CPS Week 2018 Advance Program ‧ R01 - Palácio da Bolsa - Level 0 - Pátio das Nações

This combined program is provided 'as is'. More up-to-date information may be avalialbe at each event's official websites.

CPS Week 2018 Program Overview

R01 - Palácio da Bolsa - Level 0 - Pátio das Nações

Palácio da Bolsa
Hall of Nations - R01 (Level 0)
R. de Ferreira Borges, 4050-253 Porto
It is inevitable that our first glance is guided to the iron and glass dome, by Tomás Soller. It is an impressive structure, difficult to match, flanked all around by 20 coat-of-arms of all the countries with which Portugal held commercial and friendly relations at the time.
The full restoration of the patio and its dome was initiated in 2007 and concluded in 2008. This structure has some modernizations concerning air circulation being already equipped with automatic louvered vents, precipitation sensors and anemometers that measure the wind speed.
The coat of arms had a technical intervention between 2014 and 2015.

April 10

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09:00 - 10:00F1/10F1/10 Competition Trials
10:30 - 11:30F1/10F1/10 Competition Trials
12:00 - 13:30MSCPESLunch
12:25 - 14:00SmartFarmingLunch
12:30 - 12:45CPS-INTLLunch Pick-Up
12:30 - 14:00Lunch
12:30 - 14:00MCPSLunch
12:30 - 14:00CySWaterLunch
13:00 - 14:00MT-CPSLunch
14:30 - 15:30F1/10F1/10 Competition Trials
16:00 - 17:00F1/10F1/10 Competition Trials

April 11

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09:00 - 10:00CPS Week Keynote
How Can We Rely on Cyber-Physical Systems with Thousands of Software Bugs?
Henrique Madeira, University of Coimbra

Cyber-physical systems (CPS) are made of software. Lots of it. Small embedded devices may easily reach millions of lines of code. Large scale CPS have billions. Even using the most skeptic bug density estimations for deployed software, there is no escape from the conclusion that most CPS have many thousands of residual bugs. Unfortunately, no one knows exactly where they are in the code, when they will reveal themselves, and, above all, what the consequences of their activation can be. In CPS with demanding safety requirements or exposed to security attacks (which may exploit residual bugs that may also represent security vulnerabilities), residual bugs represent a serious risk. Worse than that, it is not easy to estimate such risk.

Hence, paraphrasing a famous Jim Gray's question: Why are residual software bugs a serious threat to CPS and what can be done about it? Attempting to answer this question, the talk provides field data illustrating some key problems, surveys software reliability limits, discusses why it is not trivial to use classic fault tolerance techniques in many CPS, and proposes some futuristic scenarios that may help deal with the residual software bug problem.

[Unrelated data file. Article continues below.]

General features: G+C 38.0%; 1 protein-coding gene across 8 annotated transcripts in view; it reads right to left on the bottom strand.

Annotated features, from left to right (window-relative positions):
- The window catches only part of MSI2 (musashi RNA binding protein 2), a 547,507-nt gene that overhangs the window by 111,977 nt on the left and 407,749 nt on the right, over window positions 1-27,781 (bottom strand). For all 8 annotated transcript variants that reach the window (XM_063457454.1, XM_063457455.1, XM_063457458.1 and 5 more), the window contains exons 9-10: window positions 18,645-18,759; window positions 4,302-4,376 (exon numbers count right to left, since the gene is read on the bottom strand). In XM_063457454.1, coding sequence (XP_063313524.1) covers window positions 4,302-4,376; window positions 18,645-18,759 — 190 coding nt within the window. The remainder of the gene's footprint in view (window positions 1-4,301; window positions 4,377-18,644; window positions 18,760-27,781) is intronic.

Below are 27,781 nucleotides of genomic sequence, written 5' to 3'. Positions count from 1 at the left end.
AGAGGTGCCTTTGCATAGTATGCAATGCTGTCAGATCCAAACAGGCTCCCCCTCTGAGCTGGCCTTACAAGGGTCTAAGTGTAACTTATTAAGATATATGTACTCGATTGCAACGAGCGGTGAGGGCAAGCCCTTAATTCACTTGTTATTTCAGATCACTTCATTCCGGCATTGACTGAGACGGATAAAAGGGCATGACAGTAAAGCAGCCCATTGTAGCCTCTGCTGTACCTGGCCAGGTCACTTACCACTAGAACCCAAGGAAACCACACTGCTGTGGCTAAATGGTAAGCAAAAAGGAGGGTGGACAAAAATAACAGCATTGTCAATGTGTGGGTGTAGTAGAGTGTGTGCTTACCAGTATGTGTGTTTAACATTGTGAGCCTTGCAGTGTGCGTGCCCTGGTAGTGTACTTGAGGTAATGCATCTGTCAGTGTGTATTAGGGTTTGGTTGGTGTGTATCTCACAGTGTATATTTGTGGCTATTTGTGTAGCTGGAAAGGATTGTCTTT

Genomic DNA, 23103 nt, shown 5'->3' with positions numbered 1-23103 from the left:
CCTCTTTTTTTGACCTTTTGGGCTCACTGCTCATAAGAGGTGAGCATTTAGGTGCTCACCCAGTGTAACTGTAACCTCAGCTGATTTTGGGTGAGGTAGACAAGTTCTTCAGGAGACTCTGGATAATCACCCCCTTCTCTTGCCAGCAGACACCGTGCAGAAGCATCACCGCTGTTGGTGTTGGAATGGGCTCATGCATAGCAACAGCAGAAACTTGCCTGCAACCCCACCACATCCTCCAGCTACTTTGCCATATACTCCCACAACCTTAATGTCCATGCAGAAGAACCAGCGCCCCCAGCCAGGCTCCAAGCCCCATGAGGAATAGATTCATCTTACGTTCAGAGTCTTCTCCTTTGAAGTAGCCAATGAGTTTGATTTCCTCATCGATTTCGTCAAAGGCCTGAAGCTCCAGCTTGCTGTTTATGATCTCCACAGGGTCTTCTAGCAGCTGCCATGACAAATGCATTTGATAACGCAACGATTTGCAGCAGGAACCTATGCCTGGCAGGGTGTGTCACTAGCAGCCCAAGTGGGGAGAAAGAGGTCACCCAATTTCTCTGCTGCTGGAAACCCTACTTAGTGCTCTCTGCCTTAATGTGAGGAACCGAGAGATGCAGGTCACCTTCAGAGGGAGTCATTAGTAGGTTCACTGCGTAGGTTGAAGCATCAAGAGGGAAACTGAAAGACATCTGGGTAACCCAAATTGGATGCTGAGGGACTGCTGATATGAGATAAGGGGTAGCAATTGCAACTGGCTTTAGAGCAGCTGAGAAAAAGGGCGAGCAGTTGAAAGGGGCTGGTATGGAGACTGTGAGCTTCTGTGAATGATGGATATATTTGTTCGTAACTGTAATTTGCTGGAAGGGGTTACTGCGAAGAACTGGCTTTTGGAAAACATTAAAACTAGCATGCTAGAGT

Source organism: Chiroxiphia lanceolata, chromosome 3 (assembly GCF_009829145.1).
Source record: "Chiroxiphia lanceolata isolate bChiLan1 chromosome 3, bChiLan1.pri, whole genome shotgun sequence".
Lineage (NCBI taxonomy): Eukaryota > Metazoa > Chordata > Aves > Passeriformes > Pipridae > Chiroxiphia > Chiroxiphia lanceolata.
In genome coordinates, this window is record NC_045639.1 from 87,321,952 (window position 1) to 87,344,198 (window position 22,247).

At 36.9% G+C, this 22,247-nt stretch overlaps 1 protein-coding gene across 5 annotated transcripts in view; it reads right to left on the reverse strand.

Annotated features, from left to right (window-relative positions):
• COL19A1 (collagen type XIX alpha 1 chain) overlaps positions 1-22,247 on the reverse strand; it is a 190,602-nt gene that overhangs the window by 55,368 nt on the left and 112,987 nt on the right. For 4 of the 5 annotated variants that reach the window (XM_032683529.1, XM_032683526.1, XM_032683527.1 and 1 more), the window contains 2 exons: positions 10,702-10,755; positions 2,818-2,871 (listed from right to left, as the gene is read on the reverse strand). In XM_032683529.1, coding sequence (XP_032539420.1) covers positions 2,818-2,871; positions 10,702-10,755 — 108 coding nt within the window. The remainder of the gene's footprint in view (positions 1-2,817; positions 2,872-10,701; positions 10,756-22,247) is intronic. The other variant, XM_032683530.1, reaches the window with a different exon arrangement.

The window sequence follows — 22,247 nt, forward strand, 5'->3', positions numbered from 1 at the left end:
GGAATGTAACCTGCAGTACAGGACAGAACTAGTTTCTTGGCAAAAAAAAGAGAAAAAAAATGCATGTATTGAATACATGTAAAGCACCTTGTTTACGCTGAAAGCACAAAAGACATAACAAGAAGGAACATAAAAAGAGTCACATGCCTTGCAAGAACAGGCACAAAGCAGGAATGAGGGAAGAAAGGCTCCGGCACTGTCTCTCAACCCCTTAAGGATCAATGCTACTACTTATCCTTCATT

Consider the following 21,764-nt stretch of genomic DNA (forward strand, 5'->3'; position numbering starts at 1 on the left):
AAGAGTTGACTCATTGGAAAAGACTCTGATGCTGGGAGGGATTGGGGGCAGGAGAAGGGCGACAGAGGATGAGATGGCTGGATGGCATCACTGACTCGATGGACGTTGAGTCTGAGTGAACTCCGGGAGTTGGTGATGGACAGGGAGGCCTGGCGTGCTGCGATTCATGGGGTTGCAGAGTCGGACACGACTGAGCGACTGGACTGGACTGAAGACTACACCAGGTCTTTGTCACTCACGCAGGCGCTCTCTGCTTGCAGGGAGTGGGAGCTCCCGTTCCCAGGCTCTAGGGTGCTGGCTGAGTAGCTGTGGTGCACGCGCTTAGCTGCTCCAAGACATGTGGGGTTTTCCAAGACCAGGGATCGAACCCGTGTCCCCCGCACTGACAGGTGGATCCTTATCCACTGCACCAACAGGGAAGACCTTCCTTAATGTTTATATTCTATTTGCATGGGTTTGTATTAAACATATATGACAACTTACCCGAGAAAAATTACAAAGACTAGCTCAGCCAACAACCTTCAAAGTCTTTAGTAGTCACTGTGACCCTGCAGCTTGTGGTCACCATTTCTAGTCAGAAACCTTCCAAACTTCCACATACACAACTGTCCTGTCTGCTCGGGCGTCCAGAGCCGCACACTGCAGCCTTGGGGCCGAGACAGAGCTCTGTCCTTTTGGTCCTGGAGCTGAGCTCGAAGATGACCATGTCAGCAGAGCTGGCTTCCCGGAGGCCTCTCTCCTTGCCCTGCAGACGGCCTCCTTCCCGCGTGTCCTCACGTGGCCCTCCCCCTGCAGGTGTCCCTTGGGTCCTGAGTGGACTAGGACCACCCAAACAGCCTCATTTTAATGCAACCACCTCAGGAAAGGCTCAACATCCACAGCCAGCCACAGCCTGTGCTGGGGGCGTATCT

12:30 - 14:00Lunch
15:00 - 19:00F1/10F1/10 Competition Races

April 12

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09:00 - 10:00CPS Week Keynote
Dependable Industrial Internet of Things
Chenyang Lu, Washington University in St. Louis

IoT-driven control underpins numerous cyber-physical systems from Industrial Internet to smart cities. In contrast to best-effort IoT often found in consumer markets, there remain daunting challenges to develop IoT systems that must not only monitor but also control physical systems in a dependable fashion. We will highlight the dependability challenges caused by communication delays, data loss and resource constraints of IoT. We will further discuss cyber-physical co-design as a fundamental approach to achieve dependability in IoT-driven control systems.
12:30 - 14:00Lunch

April 13

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09:00 - 10:00CPS Week Keynote
From Rags to Riches - Distributed Economic Model Predictive Control in Industry 4.0
Frank Allgower, University of Stuttgart

During the past decades model predictive control (MPC) has become a preferred control strategy for the control of a large number of industrial processes. Systems theoretic properties of MPC, like stability and robustness, are rather well understood by now, as are computational issues in connection with the MPC implementation.

With the vision of the smart factory of the future, generally termed Industry 4.0, the industrial environment, and thus the involved control tasks, are however undergoing a fundamental new orientation on the basis of the Cyber-Physical Systems and Internet of Things and Services paradigms. In the future all parts along the production chain will be equipped with embedded computing, communication and networking capabilities and are expected to interact in an optimal way towards the goal of a quality oriented, energy and resource efficient, save and reliable production process. Through decentralized optimal decision-making and an appropriate communication among the networked individual parts, the whole production process of the future is expected to operate optimally. The generation of economic value through control will step in the foreground while the stabilization of predetermined setpoints will not play the same role as it has in the past.

In this presentation an introduction to the state of the art in Model Predictive Control will be given and the challenges and opportunities of Industry 4.0 for the field of control are discussed. We will in particular investigate the potential impact of Model Predictive Control (MPC) for the fourth industrial revolution and will argue that some new developments in MPC, especially connected to distributed and economic model predictive control, appear to be ideally suited to have a potential impact in the new Industry 4.0 environment.
12:30 - 14:00Lunch
12:30 - 14:00CPS.EduLunch
18:00 - 18:15CPS Week Farewell